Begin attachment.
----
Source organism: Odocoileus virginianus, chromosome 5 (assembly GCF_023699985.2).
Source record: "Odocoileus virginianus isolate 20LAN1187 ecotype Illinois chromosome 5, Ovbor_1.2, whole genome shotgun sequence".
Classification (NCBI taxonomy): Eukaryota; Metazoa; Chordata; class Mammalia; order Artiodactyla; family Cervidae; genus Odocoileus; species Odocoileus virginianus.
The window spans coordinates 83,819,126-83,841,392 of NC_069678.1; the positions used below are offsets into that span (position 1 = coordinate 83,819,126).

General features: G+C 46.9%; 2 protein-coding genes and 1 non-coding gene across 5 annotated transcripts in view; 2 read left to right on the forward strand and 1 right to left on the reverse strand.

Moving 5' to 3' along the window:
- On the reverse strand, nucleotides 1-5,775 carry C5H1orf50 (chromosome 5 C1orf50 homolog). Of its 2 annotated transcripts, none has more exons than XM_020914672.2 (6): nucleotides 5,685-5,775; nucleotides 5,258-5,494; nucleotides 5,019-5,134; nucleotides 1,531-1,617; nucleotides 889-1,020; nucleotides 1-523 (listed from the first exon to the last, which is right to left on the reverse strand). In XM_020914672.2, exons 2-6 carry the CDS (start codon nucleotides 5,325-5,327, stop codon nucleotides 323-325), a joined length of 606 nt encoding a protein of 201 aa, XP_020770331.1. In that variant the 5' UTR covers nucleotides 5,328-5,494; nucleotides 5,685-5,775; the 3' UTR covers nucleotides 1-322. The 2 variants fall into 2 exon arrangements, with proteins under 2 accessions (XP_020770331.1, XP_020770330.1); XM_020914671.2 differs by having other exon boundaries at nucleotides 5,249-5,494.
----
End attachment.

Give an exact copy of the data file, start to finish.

Source organism: Odocoileus virginianus, chromosome 5 (assembly GCF_023699985.2).
Source record: "Odocoileus virginianus isolate 20LAN1187 ecotype Illinois chromosome 5, Ovbor_1.2, whole genome shotgun sequence".
Classification (NCBI taxonomy): Eukaryota; Metazoa; Chordata; class Mammalia; order Artiodactyla; family Cervidae; genus Odocoileus; species Odocoileus virginianus.
The window spans coordinates 83,819,126-83,841,392 of NC_069678.1; the positions used below are offsets into that span (position 1 = coordinate 83,819,126).

General features: G+C 46.9%; 2 protein-coding genes and 1 non-coding gene across 5 annotated transcripts in view; 2 read left to right on the forward strand and 1 right to left on the reverse strand.

Moving 5' to 3' along the window:
- On the reverse strand, nucleotides 1-5,775 carry C5H1orf50 (chromosome 5 C1orf50 homolog). Of its 2 annotated transcripts, none has more exons than XM_020914672.2 (6): nucleotides 5,685-5,775; nucleotides 5,258-5,494; nucleotides 5,019-5,134; nucleotides 1,531-1,617; nucleotides 889-1,020; nucleotides 1-523 (listed from the first exon to the last, which is right to left on the reverse strand). In XM_020914672.2, exons 2-6 carry the CDS (start codon nucleotides 5,325-5,327, stop codon nucleotides 323-325), a joined length of 606 nt encoding a protein of 201 aa, XP_020770331.1. In that variant the 5' UTR covers nucleotides 5,328-5,494; nucleotides 5,685-5,775; the 3' UTR covers nucleotides 1-322. The 2 variants fall into 2 exon arrangements, with proteins under 2 accessions (XP_020770331.1, XP_020770330.1); XM_020914671.2 differs by having other exon boundaries at nucleotides 5,249-5,494.